Understanding India : Technology, Innovation and Capital

September 2005


India is currently generating a great deal of interest among information technology and investment circles.  The following brief summary provides a realistic assessment of the state of innovation, entrepreneurship and capital in India today.  I propose to turn this into a fuller briefing paper during early 2006:

(-) Venture capital is a relatively new phenomenon and broad cultural awareness of it is low.
(-) Several US VCs are developing a small presence on the ground in India in order to support their US portfolio companies, whom they feel must have an India strategy. To date, few invested actively in Indian start-ups.  New Enterprise Associates, Battery and Nokia are getting active in 2005.
(+) The amount of funding available will grow rapidly from a small base.  Westbridge has just closed a $200 million India fund.  Softbank has earmarked $100 million for India.  Total raised by US VC firms for India is expected to reach $1 billion this year.
(+) India is experiencing rapid growth in mobile phone penetration, PC penetration, internet usage and broadband, again from a small base.  Mobile penetration currently stands at 4%, but will quickly represent one of the largest groups of mobile users in the world.  
(+) Consumption of goods and services is rising rapidly.  Large numbers of wealthy urbanites are acquiring habits of conspicuous consumption.  A growing rural middle class is further boosting the consumer market.
(+) Deregulation across industries from telecommunications to insurance, to low cost airlines is causing growing domestic competition, which is rapidly increasing quality and innovation in Indian products and services.  Products and services designed specifically for developing world conditions (such as low cost PCs) may find unexpected markets abroad.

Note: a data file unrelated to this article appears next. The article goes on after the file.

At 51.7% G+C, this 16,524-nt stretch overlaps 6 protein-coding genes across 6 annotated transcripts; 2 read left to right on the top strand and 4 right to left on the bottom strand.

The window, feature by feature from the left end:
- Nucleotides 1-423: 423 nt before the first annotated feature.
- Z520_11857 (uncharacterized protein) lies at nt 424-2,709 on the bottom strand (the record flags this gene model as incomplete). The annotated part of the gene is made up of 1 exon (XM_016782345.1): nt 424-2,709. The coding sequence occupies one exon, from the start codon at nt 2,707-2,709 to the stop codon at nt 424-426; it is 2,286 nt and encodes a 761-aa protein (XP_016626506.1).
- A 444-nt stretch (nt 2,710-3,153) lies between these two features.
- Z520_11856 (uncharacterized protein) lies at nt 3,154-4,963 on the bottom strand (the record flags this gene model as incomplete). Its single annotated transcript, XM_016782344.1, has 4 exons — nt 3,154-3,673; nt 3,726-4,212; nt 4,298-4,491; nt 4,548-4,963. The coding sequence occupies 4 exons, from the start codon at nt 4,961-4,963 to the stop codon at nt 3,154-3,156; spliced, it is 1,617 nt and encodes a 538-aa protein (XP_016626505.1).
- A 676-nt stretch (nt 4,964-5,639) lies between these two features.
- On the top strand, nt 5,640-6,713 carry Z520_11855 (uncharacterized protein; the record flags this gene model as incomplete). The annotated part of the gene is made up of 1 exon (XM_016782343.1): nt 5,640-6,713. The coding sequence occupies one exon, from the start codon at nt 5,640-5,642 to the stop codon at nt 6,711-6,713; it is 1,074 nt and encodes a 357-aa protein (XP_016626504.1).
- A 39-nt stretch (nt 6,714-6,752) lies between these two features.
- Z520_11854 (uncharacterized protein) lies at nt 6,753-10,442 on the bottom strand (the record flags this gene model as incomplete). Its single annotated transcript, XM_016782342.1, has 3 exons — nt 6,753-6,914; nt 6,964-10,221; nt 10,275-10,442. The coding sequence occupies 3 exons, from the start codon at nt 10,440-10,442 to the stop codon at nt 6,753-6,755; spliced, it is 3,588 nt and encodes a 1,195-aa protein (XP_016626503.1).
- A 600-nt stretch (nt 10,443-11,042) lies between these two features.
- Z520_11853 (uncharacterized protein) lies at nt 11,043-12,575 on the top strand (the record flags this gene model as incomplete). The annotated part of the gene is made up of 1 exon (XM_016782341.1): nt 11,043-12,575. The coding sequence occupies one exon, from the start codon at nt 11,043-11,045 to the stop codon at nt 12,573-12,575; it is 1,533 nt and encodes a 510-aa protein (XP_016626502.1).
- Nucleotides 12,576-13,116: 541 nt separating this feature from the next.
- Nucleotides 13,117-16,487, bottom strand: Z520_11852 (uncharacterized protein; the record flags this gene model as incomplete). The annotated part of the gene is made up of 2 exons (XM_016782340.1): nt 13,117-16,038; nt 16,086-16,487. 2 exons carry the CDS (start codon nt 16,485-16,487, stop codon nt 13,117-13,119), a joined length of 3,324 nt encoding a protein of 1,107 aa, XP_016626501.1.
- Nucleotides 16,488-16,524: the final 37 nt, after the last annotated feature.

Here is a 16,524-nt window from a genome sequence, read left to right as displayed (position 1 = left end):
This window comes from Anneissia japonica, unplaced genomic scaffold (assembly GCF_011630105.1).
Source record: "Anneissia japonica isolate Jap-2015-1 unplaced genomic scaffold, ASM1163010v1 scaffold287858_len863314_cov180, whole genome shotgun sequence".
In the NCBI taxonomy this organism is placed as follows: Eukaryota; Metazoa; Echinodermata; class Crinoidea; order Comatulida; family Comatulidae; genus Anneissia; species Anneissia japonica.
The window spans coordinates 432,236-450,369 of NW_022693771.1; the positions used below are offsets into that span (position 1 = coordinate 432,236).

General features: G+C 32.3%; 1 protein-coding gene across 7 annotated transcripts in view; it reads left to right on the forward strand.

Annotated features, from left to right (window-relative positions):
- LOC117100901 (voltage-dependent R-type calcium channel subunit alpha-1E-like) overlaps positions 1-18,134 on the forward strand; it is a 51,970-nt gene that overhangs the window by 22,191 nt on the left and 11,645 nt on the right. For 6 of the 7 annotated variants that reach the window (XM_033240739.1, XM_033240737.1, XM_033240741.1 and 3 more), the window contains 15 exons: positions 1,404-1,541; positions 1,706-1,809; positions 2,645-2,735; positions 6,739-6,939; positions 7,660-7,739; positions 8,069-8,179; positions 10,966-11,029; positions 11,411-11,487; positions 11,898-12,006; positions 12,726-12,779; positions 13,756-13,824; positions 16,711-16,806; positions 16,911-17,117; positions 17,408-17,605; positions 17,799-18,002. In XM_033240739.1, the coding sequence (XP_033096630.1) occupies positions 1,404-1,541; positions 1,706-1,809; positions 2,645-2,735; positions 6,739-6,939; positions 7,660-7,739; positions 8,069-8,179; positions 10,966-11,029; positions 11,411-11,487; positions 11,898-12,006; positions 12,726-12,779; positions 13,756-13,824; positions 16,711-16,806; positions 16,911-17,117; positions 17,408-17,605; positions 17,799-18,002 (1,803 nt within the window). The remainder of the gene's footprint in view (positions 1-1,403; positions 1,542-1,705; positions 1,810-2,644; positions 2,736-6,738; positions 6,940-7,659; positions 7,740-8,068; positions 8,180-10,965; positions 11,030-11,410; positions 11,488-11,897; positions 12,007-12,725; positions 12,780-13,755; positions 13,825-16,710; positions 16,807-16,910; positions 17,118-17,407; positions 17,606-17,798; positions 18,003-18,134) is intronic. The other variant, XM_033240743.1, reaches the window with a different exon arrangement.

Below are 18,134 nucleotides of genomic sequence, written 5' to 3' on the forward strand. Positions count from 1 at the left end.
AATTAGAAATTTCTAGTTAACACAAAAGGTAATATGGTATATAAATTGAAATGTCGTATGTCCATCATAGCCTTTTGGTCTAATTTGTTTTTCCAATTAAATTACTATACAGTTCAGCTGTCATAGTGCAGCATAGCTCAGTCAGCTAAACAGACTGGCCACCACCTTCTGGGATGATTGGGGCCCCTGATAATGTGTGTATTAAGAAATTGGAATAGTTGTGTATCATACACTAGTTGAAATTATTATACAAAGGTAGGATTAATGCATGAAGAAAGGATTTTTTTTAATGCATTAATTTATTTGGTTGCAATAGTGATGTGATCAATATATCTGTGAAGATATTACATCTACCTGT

(+) IT outsourcing and BPO continues to grow despite Western concerns about job displacement.  The revenue of the Indian IT industry crossed $17 billion in 2004-05.   Indian firms are supplying services in a growing number of fields, and moving up the value chain from coding to project management and R&D.
(+) Demand for manufacturing and design services is emerging.  Indian firms or employees are designing mobile phones for LG, semiconductors for Intel,  MP3 players and flat panel TVs.  India is being positioned as a higher quality higher cost manufacturing and design centre than China.  
(+) Many Indian manufacturers are OEMing for foreign brands today.  However, technology transfer and a growing entrepreneurial culture is likely to lead to more Indian product companies in future.
(+) Contract R&D is growing. and western companies are building large R&D centres in India.  R&D outsourcing will grow from $1.3 billion in 2003 to cross $8 billion by 2010.  This is likely to create a spin-off economy of suppliers and start-ups in years to come.
(+) India continues to churn out increasing numbers of well qualified engineers and scientists from an education system of variable quality - the top institutes are excellent.  The supply of qualified labour will be boosted by India's demographics, which are skewed heavily towards the young.  The average age of the working population in India is 27 years.
(-) However, there is a shortage of suitable talent being created in certain regions such as Bangalore, where salaries for the best engineers are already approaching US levels. 
(-) While the education system is good, the quality and quantity of research conducted at universities is relatively poor.  IITs are the exception, with good research and increasing commercial funding. Innovation is more likely to be driven by the eco-system of corporate research labs than by the university system. 
(+) The opening up of India's economy has continued at a steady pace and in a constant direction through several changes of government.  This is strong source of reassurance for foreign investors.  Prime minister Manmohan Singh: "We accept the logic of globalization. We recognize that globalization offers us enormous opportunities in the race to leapfrog in the development processes"